Table settings (was SCA speak)

David Mann uccxdem at
Tue Jul 11 14:18:20 PDT 1995

     >>Why not?  Other organizations seem to manage to do it.  It can't be 
     >>worse than the miles of list rope that we have bought.  The dozen 
     >>pavillions, the 'loaner' armor etc.
     >Yes, and that stuff is already incredibly difficult to mainatin, 
     >store, etc.  Oh, Mirrim, Baronial Quartermaster, how dost thou feel 
     >about keeping track of even more bowls, etc.?
     We don't have that problem. One of the things we do is pull all the 
     shire owned things together in one spot and check it all twice a year. 
     This helps by familiarizing the newer members with the shire owned 
     equipment (rogation day) and gets everyone together for an outing. Oh, 
     we don't have a dozen shire owned pavilions just 9, 13 available total 
     for use. I wouldn't say that things are difficult to maintain, just 
     bothersome. It has to be done to keep the items in usable shape. I 
     have to repair one of the pavilions because someone shoved a pennon 
     rod through the top (time for a 'setting up and striking pavilions' 
     >>Actually our shire has 120 trenchers which we made from wood for 
     >>just such purposes (#2 pine, roughly carved and burned with the name 
     >>of the shire, cheap to make).
     >Same applies.  we had a ton o'trays that Earl Kein and his squires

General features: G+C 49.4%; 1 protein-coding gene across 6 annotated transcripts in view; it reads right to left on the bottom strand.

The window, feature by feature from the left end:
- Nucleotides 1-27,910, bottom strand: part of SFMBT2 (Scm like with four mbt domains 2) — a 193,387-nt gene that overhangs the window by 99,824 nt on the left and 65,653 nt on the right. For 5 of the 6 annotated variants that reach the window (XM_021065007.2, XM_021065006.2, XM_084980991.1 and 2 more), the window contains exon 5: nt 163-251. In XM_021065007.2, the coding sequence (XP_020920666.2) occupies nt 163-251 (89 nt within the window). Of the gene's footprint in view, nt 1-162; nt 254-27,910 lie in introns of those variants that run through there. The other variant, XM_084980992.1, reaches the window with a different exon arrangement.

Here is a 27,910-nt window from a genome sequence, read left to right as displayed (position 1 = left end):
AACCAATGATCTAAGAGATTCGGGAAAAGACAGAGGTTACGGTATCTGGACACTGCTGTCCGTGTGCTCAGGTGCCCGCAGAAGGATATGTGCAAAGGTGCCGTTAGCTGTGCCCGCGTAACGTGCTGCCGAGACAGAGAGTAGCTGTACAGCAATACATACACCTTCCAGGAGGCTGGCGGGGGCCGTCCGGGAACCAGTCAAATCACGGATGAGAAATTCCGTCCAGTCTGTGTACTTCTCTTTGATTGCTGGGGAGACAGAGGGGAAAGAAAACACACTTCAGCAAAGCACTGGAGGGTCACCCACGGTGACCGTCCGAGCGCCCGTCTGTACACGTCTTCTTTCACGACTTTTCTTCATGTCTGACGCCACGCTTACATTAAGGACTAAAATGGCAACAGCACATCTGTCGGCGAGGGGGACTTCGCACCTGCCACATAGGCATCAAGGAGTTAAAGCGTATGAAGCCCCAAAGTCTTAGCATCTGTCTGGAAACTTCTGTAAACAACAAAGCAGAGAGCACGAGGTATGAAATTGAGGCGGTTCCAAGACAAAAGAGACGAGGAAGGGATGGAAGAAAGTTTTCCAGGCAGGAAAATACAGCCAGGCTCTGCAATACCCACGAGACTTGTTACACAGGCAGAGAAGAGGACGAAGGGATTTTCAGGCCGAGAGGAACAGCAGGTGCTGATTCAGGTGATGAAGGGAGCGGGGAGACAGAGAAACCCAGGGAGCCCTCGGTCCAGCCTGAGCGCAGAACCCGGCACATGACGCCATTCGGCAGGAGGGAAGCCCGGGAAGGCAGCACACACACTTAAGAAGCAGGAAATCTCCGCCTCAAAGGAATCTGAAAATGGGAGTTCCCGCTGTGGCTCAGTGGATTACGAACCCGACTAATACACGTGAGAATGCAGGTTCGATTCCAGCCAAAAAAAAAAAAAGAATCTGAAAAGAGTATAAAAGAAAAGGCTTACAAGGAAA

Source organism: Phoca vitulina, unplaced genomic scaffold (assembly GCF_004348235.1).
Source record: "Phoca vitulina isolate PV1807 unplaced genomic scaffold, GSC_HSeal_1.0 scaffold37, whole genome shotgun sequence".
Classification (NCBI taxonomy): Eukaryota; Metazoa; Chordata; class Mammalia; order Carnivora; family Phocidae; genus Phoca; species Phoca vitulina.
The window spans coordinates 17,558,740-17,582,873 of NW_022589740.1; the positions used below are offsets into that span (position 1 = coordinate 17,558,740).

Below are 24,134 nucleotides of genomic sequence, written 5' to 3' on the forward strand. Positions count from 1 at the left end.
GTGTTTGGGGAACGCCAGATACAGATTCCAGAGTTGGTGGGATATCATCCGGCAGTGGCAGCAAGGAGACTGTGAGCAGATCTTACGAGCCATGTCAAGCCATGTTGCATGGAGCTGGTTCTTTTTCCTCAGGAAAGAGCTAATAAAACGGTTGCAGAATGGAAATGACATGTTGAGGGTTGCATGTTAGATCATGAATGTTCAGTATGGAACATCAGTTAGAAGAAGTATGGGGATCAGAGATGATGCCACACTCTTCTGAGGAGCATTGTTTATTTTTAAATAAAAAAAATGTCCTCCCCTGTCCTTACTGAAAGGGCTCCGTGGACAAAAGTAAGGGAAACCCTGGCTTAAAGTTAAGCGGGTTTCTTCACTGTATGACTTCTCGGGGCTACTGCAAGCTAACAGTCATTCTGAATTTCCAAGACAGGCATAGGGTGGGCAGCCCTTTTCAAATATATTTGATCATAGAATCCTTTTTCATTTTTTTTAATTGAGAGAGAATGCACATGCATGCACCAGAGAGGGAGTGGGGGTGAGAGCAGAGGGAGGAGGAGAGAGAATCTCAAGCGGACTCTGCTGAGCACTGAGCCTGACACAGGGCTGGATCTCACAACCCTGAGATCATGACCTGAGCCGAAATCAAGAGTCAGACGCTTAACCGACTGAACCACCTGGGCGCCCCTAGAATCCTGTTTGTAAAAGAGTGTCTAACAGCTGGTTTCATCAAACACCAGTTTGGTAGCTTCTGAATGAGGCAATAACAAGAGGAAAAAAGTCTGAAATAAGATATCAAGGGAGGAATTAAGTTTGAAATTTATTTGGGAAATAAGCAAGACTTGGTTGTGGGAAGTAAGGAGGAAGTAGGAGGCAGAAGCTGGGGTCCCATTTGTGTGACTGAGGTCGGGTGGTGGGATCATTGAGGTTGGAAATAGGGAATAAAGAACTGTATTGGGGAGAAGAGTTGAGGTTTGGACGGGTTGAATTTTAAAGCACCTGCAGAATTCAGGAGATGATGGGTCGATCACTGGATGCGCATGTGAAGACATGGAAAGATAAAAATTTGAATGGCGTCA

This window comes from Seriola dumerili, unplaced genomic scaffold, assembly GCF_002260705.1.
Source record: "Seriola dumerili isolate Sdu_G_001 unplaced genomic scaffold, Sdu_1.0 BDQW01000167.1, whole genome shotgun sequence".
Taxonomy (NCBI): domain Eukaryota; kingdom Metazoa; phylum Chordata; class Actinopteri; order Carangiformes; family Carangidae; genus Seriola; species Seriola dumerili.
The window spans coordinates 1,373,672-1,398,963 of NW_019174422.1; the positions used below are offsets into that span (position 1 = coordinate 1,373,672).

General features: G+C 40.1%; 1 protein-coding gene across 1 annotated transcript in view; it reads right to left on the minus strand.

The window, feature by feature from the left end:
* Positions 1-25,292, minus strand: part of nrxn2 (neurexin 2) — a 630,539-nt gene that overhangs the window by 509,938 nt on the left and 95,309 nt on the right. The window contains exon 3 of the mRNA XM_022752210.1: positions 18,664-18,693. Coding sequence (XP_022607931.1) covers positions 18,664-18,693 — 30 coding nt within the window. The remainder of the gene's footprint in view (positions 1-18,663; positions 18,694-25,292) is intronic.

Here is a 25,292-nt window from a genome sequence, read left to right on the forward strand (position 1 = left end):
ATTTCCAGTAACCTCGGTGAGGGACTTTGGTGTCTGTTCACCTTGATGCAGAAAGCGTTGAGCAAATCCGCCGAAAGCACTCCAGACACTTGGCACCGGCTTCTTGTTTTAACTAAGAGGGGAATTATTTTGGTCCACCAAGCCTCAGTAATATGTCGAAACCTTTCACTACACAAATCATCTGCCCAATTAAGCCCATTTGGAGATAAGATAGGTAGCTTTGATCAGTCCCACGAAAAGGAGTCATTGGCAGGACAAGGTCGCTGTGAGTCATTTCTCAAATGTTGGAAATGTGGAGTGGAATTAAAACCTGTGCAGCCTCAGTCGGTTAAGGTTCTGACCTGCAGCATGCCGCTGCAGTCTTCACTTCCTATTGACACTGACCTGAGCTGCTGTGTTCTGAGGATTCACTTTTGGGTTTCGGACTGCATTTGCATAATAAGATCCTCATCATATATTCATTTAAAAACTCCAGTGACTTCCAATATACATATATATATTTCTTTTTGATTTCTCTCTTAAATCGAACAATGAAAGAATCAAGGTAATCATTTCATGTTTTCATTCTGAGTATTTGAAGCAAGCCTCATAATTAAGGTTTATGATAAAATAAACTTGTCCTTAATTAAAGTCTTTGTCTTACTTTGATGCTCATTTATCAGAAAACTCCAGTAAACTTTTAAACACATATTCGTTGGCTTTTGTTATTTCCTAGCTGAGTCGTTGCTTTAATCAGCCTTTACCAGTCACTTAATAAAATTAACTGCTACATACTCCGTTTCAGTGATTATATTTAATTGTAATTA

>made and because of lack of storage space they were kept under a tarp 
     >at someone's house and have since become firewood.
     This is where the group needs either a storage shed at someone's house 
     or rent a storage locker. We did have some wood items not get stored 
     like they should have been. Guess what? firewood. This was the time we 
     built our shire shed.
     >>As far as washing our guests table settings, we have been known to 
     >>wash all of our guests table settings anyway. It would be even 
     >>easier if we could do it at our leasure and didn't have to sort out 
     >>whose was whose.  Not to mention avoiding the ugly rush into the 
     >>kitchen by half the diners to wash their dishes.  (I do wish that 
     >>they would let us serve the last dish first.)
     >We always shove our dirty feastgear into a perectly non-period 
     >plastic bag and stow it in our feast box and wash the stuff when we 
     >get home.  We've turned several people on to this method and it saves 
     >nerves.  Of course, if you're staying a little longer, you have to 
     >wash them sooner or later.
     >>FYI, the dream site is available up here for a mere million 
     >>dollars... (or so the site owners tell us).
     >Mere pocket change, m'lad.
     >>Paul Shore                       | shore at

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